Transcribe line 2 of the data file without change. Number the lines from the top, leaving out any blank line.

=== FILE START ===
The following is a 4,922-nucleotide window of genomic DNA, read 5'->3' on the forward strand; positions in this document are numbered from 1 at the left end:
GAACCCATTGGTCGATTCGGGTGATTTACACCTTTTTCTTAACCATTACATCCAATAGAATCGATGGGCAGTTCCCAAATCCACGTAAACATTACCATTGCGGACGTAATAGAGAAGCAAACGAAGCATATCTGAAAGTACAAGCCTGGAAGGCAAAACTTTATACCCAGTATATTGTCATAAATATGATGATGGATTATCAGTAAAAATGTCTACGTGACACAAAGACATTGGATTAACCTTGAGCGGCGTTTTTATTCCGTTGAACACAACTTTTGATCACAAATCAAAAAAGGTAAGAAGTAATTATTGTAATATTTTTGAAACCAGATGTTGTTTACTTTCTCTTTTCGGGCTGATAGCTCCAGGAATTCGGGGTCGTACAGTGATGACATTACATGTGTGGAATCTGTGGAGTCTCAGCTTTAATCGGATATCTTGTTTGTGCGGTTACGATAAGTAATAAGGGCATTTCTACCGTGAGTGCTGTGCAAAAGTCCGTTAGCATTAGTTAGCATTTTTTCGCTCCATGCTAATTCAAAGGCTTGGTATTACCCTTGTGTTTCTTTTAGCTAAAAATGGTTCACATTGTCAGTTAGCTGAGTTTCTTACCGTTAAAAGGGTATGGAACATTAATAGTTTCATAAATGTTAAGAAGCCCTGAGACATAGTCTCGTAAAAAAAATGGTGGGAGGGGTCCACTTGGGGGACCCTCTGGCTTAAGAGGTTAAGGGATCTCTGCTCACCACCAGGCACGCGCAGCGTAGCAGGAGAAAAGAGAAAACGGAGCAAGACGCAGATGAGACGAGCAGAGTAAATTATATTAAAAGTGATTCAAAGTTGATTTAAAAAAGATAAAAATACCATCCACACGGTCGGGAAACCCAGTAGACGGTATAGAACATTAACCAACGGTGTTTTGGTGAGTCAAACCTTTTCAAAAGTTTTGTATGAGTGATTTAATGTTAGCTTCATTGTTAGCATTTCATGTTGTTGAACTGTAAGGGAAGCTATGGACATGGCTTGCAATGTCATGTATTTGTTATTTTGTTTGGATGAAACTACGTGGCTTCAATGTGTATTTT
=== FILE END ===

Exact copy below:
GAACCCATTGGTCGATTCGGGTGATTTACACCTTTTTCTTAACCATTACATCCAATAGAATCGATGGGCAGTTCCCAAATCCACGTAAACATTACCATTGCGGACGTAATAGAGAAGCAAACGAAGCATATCTGAAAGTACAAGCCTGGAAGGCAAAACTTTATACCCAGTATATTGTCATAAATATGATGATGGATTATCAGTAAAAATGTCTACGTGACACAAAGACATTGGATTAACCTTGAGCGGCGTTTTTATTCCGTTGAACACAACTTTTGATCACAAATCAAAAAAGGTAAGAAGTAATTATTGTAATATTTTTGAAACCAGATGTTGTTTACTTTCTCTTTTCGGGCTGATAGCTCCAGGAATTCGGGGTCGTACAGTGATGACATTACATGTGTGGAATCTGTGGAGTCTCAGCTTTAATCGGATATCTTGTTTGTGCGGTTACGATAAGTAATAAGGGCATTTCTACCGTGAGTGCTGTGCAAAAGTCCGTTAGCATTAGTTAGCATTTTTTCGCTCCATGCTAATTCAAAGGCTTGGTATTACCCTTGTGTTTCTTTTAGCTAAAAATGGTTCACATTGTCAGTTAGCTGAGTTTCTTACCGTTAAAAGGGTATGGAACATTAATAGTTTCATAAATGTTAAGAAGCCCTGAGACATAGTCTCGTAAAAAAAATGGTGGGAGGGGTCCACTTGGGGGACCCTCTGGCTTAAGAGGTTAAGGGATCTCTGCTCACCACCAGGCACGCGCAGCGTAGCAGGAGAAAAGAGAAAACGGAGCAAGACGCAGATGAGACGAGCAGAGTAAATTATATTAAAAGTGATTCAAAGTTGATTTAAAAAAGATAAAAATACCATCCACACGGTCGGGAAACCCAGTAGACGGTATAGAACATTAACCAACGGTGTTTTGGTGAGTCAAACCTTTTCAAAAGTTTTGTATGAGTGATTTAATGTTAGCTTCATTGTTAGCATTTCATGTTGTTGAACTGTAAGGGAAGCTATGGACATGGCTTGCAATGTCATGTATTTGTTATTTTGTTTGGATGAAACTACGTGGCTTCAATGTGTATTTT